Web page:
In fact, after this experience, Rolex focused on professional pieces (chronographs, dual-time watches, simple calendars) until the 1990s, and it would take more than half a century before Rolex released another moon phase model, the Cellini ref. 50535, launched in 2017.

    When analyzing reference 6062, one cannot help but appreciate how it truly feels like a luxury evolution of a sport’s watch fully exemplifying Rolex’s genetic codes. First and foremost, the Oyster case makes it a waterproof piece, which is somewhat of a contradiction for a luxury watch, especially at that time. Furthermore, it is equipped with an automatic rotor. To give a comparison, Patek Philippe didn’t produce any waterproof calendar piece, with exception of the very rare reference 2438/1, until the late 1980s. Continuing with this model’s idiosyncrasy, reference 6062 was mostly produced in yellow gold, another oddity for a waterproof case. As a matter of fact, reference 6062 is among the very rare vintage Rolex models to feature a gold production higher than steel.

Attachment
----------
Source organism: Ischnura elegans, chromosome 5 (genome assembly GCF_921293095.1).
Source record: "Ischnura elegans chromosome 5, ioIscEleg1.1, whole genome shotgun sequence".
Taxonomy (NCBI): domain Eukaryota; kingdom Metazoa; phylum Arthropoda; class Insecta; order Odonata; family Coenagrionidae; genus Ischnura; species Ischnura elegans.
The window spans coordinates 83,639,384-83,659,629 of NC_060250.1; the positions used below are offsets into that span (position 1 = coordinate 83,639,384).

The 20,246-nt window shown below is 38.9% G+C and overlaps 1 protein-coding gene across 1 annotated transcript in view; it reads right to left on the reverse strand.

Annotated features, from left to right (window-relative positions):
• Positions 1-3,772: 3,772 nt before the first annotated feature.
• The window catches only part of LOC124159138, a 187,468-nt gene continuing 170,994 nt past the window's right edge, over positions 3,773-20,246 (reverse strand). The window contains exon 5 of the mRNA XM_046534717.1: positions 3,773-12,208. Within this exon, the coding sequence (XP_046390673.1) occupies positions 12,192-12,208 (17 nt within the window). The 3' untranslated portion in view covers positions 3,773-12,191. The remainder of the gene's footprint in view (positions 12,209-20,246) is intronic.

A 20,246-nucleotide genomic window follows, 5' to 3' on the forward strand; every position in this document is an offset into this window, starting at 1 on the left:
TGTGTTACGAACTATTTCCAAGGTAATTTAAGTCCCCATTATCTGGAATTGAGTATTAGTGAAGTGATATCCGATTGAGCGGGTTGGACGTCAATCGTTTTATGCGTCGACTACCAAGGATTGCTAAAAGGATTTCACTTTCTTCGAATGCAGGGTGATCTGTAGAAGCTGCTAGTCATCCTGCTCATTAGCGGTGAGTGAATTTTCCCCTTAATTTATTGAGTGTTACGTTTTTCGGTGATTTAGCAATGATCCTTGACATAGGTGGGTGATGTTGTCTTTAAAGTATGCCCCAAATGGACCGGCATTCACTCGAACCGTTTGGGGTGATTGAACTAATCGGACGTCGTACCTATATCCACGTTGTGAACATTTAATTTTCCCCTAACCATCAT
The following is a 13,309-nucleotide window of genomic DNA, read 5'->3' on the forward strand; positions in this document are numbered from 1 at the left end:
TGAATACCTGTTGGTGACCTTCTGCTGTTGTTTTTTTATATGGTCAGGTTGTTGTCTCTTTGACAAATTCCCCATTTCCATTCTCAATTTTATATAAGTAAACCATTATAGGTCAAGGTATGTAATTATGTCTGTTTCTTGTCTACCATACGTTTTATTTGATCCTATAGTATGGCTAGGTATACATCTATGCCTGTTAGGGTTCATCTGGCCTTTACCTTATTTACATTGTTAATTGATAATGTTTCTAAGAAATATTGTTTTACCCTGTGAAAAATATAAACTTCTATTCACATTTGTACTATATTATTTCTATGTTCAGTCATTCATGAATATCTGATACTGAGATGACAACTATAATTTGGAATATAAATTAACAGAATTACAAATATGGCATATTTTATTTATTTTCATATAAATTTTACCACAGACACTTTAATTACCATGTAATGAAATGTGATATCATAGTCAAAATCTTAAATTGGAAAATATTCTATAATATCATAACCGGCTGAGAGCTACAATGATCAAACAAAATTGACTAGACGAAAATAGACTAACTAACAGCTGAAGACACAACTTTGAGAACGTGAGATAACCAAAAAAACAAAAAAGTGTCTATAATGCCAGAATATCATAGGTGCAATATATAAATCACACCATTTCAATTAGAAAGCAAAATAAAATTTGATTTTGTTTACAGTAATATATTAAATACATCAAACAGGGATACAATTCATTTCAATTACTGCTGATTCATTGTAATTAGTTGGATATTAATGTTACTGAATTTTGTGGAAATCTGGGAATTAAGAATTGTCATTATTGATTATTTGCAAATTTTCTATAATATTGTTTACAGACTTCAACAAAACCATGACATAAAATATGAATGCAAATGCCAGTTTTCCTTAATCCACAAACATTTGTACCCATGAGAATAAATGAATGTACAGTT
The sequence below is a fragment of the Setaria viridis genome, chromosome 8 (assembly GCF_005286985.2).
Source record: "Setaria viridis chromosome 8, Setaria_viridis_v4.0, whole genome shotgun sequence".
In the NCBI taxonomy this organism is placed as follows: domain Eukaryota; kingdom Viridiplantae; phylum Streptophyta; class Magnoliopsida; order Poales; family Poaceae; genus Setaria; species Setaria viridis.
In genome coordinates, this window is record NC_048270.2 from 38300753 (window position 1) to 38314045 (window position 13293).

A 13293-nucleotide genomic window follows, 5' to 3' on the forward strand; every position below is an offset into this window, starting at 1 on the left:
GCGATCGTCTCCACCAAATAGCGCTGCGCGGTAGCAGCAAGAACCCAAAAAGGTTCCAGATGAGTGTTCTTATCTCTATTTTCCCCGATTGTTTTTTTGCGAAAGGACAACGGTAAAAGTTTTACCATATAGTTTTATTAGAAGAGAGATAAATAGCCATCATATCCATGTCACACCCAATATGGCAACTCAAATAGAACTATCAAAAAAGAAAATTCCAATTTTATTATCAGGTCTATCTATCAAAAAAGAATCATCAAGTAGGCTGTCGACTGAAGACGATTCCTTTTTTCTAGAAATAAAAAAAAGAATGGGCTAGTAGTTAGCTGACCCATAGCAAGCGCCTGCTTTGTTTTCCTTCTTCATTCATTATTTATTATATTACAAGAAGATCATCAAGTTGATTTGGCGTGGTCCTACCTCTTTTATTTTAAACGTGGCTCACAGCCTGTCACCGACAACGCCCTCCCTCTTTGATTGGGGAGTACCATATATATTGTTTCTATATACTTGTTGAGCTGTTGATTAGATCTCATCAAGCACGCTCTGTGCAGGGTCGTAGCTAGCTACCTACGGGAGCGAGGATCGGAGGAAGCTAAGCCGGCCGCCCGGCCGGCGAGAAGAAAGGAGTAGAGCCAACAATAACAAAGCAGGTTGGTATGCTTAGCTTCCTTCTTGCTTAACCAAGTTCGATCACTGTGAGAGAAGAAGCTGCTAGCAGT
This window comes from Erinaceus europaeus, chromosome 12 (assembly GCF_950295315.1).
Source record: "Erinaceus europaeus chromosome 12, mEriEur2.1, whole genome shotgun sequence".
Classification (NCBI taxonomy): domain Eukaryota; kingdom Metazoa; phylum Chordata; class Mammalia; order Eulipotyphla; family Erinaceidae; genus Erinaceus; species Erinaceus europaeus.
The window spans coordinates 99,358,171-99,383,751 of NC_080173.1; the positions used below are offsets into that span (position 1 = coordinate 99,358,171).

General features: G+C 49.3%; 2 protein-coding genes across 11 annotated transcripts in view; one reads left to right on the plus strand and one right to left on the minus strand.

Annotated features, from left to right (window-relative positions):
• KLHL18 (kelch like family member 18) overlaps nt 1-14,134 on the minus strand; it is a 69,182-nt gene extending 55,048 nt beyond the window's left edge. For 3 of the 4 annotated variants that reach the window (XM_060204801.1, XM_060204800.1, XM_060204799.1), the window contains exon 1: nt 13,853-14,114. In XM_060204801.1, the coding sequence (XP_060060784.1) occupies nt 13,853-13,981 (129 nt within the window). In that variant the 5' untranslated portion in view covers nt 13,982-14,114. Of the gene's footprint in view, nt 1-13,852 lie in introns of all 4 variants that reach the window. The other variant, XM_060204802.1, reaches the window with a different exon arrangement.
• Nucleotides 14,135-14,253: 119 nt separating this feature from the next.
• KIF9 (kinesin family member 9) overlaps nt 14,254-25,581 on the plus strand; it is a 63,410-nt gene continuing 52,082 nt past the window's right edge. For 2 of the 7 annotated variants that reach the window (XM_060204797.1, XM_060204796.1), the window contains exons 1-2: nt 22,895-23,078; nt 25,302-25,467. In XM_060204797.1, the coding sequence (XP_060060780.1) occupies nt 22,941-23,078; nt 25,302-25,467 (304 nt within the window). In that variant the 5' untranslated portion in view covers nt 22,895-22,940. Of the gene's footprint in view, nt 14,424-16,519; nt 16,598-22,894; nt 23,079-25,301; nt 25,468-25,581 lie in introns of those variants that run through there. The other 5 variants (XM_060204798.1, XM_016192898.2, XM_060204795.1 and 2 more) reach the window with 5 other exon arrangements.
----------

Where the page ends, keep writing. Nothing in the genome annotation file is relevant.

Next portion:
Thus, this reference not only is an example of one of the most unusual, historically important and attractive Rolex models ever made, but it is furthermore a representative of the extremely scarce steel variety of such model, a rarity that is further enhanced by the unique K.W. Co signature on the dial.

    It is interesting to point out how stainless steel examples of the reference appear to feature exclusively the “Semi-Explorer” dial configuration (with Arabic 3 and 9, reminiscent of the famous 3/6/9 Explorer dial) in either steel or gold color. This layout bolsters the utilitarian appeal of the piece, and when featuring gold colored markers - such as in this watch - it creates a very pleasing contrast with the steel case. Whereas this signature had been previously seen on various time only Rolex models (albeit rarely) this is the first time we see it on a reference 6062 making the present watch truly unique.

    The case further impresses thanks to its unmolested state of preservation: the lugs are full and their proportions intact, the satin finish is also very well preserved, the serial and reference numbers between the lugs are extremely crisp as are the "Modèle Déposé" “Registered Design” engravings on the caseback.

    The inside caseback has no service marks leading us to believe the watch was never touched by another watchmaker other than the one who assembled it in 1953!